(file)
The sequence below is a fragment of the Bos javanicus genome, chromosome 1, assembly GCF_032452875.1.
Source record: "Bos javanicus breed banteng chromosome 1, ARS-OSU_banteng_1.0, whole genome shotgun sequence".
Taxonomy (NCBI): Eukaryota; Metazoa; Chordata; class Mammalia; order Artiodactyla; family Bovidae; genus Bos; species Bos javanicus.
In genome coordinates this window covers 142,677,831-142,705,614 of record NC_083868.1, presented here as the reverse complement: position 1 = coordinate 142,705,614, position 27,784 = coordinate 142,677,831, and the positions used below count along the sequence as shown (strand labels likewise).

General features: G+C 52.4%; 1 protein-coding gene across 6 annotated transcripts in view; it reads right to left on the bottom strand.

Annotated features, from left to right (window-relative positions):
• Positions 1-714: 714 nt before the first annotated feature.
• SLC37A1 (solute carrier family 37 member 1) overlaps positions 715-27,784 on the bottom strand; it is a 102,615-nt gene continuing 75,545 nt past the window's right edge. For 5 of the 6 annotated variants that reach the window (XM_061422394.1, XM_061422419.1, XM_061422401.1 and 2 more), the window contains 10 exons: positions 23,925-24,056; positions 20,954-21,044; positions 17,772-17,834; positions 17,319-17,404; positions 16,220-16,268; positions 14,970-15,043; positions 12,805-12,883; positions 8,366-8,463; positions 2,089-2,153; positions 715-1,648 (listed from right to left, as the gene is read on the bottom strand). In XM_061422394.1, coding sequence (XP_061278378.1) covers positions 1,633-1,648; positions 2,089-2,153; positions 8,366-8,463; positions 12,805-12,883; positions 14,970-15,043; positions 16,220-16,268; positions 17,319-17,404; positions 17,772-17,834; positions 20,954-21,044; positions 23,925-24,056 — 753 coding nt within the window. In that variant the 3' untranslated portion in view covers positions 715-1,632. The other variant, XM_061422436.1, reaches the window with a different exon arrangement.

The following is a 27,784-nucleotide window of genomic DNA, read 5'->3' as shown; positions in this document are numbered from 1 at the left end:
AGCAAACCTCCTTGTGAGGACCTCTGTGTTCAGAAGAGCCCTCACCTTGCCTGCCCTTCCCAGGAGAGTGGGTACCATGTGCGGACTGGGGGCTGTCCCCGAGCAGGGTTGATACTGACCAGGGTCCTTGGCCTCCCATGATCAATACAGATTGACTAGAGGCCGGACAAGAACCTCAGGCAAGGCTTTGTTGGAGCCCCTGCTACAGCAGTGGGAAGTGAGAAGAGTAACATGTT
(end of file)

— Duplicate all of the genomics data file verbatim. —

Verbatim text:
The sequence below is a fragment of the Bos javanicus genome, chromosome 1, assembly GCF_032452875.1.
Source record: "Bos javanicus breed banteng chromosome 1, ARS-OSU_banteng_1.0, whole genome shotgun sequence".
Taxonomy (NCBI): Eukaryota; Metazoa; Chordata; class Mammalia; order Artiodactyla; family Bovidae; genus Bos; species Bos javanicus.
In genome coordinates this window covers 142,677,831-142,705,614 of record NC_083868.1, presented here as the reverse complement: position 1 = coordinate 142,705,614, position 27,784 = coordinate 142,677,831, and the positions used below count along the sequence as shown (strand labels likewise).

General features: G+C 52.4%; 1 protein-coding gene across 6 annotated transcripts in view; it reads right to left on the bottom strand.

Annotated features, from left to right (window-relative positions):
• Positions 1-714: 714 nt before the first annotated feature.
• SLC37A1 (solute carrier family 37 member 1) overlaps positions 715-27,784 on the bottom strand; it is a 102,615-nt gene continuing 75,545 nt past the window's right edge. For 5 of the 6 annotated variants that reach the window (XM_061422394.1, XM_061422419.1, XM_061422401.1 and 2 more), the window contains 10 exons: positions 23,925-24,056; positions 20,954-21,044; positions 17,772-17,834; positions 17,319-17,404; positions 16,220-16,268; positions 14,970-15,043; positions 12,805-12,883; positions 8,366-8,463; positions 2,089-2,153; positions 715-1,648 (listed from right to left, as the gene is read on the bottom strand). In XM_061422394.1, coding sequence (XP_061278378.1) covers positions 1,633-1,648; positions 2,089-2,153; positions 8,366-8,463; positions 12,805-12,883; positions 14,970-15,043; positions 16,220-16,268; positions 17,319-17,404; positions 17,772-17,834; positions 20,954-21,044; positions 23,925-24,056 — 753 coding nt within the window. In that variant the 3' untranslated portion in view covers positions 715-1,632. The other variant, XM_061422436.1, reaches the window with a different exon arrangement.

The following is a 27,784-nucleotide window of genomic DNA, read 5'->3' as shown; positions in this document are numbered from 1 at the left end:
AGCAAACCTCCTTGTGAGGACCTCTGTGTTCAGAAGAGCCCTCACCTTGCCTGCCCTTCCCAGGAGAGTGGGTACCATGTGCGGACTGGGGGCTGTCCCCGAGCAGGGTTGATACTGACCAGGGTCCTTGGCCTCCCATGATCAATACAGATTGACTAGAGGCCGGACAAGAACCTCAGGCAAGGCTTTGTTGGAGCCCCTGCTACAGCAGTGGGAAGTGAGAAGAGTAACATGTT